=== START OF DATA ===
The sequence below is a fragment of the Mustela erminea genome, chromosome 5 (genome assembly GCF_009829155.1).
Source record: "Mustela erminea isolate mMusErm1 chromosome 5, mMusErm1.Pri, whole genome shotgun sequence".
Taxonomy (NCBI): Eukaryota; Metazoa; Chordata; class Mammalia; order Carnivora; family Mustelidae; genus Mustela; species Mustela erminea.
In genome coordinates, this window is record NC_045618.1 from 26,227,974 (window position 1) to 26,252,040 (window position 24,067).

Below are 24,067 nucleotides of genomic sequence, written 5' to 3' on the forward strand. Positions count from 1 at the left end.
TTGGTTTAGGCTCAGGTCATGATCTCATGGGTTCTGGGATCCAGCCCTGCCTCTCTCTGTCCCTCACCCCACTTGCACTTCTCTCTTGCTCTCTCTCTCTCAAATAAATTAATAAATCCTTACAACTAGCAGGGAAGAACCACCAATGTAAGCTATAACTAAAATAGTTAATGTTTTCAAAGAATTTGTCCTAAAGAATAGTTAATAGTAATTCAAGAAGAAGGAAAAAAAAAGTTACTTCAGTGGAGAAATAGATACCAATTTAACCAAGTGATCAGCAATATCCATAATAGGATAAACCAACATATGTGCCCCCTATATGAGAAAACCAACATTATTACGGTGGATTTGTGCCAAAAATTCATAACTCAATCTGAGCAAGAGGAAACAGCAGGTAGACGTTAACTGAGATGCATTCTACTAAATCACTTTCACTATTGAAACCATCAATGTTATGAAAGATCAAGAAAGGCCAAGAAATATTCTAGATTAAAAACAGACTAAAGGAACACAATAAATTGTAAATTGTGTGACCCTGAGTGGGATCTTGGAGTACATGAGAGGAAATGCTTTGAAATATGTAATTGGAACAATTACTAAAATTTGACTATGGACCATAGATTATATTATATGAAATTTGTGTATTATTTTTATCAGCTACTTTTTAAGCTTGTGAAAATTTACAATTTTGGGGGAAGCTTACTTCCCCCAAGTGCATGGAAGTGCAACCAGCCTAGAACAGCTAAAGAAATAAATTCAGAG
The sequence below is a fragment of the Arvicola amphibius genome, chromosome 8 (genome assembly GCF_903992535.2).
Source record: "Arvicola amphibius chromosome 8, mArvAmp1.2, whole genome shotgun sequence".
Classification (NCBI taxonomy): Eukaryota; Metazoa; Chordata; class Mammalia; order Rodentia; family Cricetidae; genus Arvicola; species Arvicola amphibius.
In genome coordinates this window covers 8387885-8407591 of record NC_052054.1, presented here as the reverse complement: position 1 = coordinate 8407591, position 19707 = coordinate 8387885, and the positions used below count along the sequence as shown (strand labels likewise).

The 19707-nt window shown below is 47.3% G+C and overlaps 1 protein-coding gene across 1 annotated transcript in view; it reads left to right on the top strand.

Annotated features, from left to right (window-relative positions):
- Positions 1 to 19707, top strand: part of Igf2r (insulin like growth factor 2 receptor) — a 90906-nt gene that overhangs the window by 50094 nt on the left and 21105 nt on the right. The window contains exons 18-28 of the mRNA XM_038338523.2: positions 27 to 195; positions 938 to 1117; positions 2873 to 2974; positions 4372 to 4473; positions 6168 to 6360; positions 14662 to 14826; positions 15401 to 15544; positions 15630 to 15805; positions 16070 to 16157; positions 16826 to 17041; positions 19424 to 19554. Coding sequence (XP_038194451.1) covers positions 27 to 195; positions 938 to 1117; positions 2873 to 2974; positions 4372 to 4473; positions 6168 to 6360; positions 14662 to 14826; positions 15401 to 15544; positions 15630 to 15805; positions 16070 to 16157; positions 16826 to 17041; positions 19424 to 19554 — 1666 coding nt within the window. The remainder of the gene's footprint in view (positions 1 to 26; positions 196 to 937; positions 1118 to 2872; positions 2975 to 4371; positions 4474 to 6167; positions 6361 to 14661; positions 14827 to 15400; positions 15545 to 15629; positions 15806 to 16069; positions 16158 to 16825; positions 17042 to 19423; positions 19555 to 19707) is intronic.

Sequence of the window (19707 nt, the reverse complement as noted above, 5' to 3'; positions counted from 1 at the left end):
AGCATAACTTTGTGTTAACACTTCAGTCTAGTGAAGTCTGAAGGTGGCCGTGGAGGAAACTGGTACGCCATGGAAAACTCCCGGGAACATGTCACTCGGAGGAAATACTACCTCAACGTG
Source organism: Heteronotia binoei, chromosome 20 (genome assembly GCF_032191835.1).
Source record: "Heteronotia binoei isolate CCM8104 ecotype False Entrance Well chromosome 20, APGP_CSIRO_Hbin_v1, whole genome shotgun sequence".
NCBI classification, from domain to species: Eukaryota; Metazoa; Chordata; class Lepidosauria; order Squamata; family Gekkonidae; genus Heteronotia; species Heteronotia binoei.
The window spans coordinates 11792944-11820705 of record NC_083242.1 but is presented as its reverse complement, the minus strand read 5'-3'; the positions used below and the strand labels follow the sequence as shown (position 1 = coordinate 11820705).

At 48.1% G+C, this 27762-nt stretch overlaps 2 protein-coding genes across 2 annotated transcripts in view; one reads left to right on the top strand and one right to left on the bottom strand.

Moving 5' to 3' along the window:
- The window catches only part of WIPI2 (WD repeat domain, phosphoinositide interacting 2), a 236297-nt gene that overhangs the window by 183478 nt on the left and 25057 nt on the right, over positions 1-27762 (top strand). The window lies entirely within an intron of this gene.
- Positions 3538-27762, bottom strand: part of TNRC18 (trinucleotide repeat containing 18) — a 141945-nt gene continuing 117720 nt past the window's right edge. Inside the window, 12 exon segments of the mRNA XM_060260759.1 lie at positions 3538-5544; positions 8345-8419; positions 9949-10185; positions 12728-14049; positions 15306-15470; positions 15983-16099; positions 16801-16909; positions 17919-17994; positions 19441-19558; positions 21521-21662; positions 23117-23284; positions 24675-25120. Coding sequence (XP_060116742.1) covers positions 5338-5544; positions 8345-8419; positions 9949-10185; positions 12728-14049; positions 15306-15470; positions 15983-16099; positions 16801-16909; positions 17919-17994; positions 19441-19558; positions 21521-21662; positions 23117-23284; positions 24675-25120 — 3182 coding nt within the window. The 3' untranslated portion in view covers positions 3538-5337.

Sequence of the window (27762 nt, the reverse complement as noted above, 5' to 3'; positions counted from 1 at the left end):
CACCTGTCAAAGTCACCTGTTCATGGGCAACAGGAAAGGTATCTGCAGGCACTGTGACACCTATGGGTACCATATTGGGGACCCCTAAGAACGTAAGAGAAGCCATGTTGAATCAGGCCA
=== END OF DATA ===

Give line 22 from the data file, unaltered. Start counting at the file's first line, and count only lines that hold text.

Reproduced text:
- The window catches only part of WIPI2 (WD repeat domain, phosphoinositide interacting 2), a 236297-nt gene that overhangs the window by 183478 nt on the left and 25057 nt on the right, over positions 1-27762 (top strand). The window lies entirely within an intron of this gene.